User vs. provider

On a simplistic level, there are two ways to approach social media from a legal perspective. One is from the perspective of the user and the other is from the perspective of the provider of social media.  Bloggers and users of social media need to be concerned about liability for what they are posting, and providers of social media portals—including businesses—need to be concerned about potential liability for simply making the social media vehicle available.

Original content or else

When posting content on social media, or in any other environment, there are some basic rules to follow. All content should be original to the person (or company) posting, or there should be a license to post the content. Original works, including text, graphics and photos, are protectable under copyright law. Except in limited circumstances, the owner must grant permission to use or post the content; failure to obtain permission constitutes infringement. Granting attribution, or identifying the owner of the content, is not sufficient for compliance with copyright law. Although it is easy to rationalize that no damages could possibly flow from a blog or other post, statutory damages of up to $150,000 in the case of willful infringement are available.

Angry post: Sleep on it

Social media has a tendency to encourage informality. Informality can lead to negative consequences. Posting without thinking or posting when angry or frustrated can be problematic. Although anger is not a concern legally, the words that fly in angry posts can be. Posting untrue statements that damage the reputation of another may be actionable and lead to liability. The solution is less legal and more practical. Never post when angry, and when frustrated, create the post and let it sit overnight. Hopefully a little time will soften some of the words and reduce the risk of potential liability. Another result of speaking before thinking is the disclosure of trade secrets or other confidential information. Again, thoughtful time before posting can prevent big problems later.

Screening employees online

Employers as users of social media have a great resource for conducting background checks. Unfortunately potential employees sometimes are not very wise in what they post, and frivolous posts can lead to employers making employment decisions based in part on those posts. However, there are limits on what information employers may use. Just as an employer is limited in what questions may be asked in an interview, the scope of information found through social media that an employer may use is also limited. Any information that is prohibited in an interview, but is available online, may not be used in hiring decisions. To be safe, employers should have at least two people involved in the process: one person to retrieve and screen information available through social media and a second person to use the information in making the employment decision.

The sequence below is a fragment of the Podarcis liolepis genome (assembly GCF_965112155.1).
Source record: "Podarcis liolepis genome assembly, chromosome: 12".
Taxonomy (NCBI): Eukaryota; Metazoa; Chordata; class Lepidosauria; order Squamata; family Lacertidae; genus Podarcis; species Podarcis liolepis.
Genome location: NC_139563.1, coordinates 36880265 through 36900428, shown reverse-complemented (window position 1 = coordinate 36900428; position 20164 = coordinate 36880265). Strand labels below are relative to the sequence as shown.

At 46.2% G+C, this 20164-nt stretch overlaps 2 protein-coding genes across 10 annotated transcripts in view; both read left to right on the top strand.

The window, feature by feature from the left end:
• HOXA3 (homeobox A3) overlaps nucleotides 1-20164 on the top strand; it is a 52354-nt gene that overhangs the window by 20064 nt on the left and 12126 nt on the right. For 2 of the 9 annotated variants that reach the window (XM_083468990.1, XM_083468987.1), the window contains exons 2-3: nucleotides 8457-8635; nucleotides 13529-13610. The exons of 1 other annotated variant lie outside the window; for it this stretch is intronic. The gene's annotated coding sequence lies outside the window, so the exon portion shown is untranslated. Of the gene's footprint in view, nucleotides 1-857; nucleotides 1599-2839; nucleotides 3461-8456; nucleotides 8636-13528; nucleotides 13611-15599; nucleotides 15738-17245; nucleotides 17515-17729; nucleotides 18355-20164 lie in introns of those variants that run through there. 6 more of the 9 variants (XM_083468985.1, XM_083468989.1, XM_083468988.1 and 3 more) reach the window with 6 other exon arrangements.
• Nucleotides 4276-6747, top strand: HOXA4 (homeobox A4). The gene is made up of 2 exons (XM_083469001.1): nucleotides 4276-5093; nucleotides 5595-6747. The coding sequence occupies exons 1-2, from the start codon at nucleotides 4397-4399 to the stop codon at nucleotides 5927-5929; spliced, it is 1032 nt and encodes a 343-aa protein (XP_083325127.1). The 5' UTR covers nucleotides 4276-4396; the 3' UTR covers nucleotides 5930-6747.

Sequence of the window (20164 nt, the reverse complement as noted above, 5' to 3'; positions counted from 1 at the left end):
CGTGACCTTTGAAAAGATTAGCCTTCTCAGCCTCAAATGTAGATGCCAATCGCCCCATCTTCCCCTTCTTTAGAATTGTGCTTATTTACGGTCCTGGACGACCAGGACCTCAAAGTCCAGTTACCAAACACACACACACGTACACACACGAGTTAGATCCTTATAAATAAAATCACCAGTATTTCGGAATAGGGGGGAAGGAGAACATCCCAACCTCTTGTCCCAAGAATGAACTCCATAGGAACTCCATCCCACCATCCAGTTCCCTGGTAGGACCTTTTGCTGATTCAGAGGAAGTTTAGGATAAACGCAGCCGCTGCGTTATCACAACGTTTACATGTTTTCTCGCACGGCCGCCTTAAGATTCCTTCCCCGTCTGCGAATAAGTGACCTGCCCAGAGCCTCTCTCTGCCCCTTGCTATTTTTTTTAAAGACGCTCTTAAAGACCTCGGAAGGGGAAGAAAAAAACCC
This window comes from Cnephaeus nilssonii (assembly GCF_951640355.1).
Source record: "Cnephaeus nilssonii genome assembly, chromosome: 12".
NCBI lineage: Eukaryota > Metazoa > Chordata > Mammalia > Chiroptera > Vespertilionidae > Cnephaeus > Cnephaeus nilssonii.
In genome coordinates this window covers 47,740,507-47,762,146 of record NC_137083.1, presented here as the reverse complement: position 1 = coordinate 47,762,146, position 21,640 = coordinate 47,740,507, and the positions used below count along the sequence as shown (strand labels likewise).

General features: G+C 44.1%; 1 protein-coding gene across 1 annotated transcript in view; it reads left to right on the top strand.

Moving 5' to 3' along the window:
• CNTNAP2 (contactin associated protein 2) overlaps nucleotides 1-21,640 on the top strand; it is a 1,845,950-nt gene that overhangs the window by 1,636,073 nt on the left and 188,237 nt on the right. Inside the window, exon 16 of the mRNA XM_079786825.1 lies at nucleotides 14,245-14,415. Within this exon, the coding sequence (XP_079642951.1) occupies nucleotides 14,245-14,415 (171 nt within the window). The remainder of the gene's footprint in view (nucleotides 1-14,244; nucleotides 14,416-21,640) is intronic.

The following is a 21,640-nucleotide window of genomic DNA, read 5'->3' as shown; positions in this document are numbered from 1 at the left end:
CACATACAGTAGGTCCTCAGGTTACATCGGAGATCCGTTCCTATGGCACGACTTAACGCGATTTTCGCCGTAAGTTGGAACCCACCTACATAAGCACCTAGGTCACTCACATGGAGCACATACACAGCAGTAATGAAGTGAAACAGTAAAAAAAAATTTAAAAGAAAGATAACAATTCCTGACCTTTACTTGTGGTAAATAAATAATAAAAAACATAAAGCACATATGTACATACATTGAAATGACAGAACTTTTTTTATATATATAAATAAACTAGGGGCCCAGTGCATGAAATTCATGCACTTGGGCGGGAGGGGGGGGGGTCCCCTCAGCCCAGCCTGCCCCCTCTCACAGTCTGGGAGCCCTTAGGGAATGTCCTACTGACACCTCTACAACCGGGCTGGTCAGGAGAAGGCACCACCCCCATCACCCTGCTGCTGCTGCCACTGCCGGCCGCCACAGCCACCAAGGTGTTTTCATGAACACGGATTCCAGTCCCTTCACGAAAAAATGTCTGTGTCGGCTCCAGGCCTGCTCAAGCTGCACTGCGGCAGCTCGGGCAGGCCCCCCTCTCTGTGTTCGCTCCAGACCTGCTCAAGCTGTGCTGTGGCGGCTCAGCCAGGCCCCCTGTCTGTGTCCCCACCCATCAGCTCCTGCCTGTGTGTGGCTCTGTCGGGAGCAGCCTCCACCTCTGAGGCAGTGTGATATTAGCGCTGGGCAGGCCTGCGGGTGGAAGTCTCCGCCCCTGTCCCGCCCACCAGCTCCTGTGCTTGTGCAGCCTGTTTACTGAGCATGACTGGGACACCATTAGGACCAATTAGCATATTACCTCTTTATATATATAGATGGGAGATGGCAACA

Social media use policy a must

Employers also face issues of employee use of social media, both on employer time and employee time. Although an employee may be posting on Facebook or tweeting on his/her own time, the employee may be clearly associated with the employer. Employee posts can reflect on the employer. In addition, employee time spent posting on the job may be desired by employers to increase exposure of the company, or the employer may determine that social media on the job is prohibited. For these and several other reasons, employers should have social media use policies.

Businesses and other providers of social media can find themselves facing many of the same issues as users of social media. There are safe harbors to avoid liability for copyright infringement, defamation and other claims, but steps need to be taken to take advantage of such protections.

Social media is alive and well and proper use can provide significant business and personal benefits.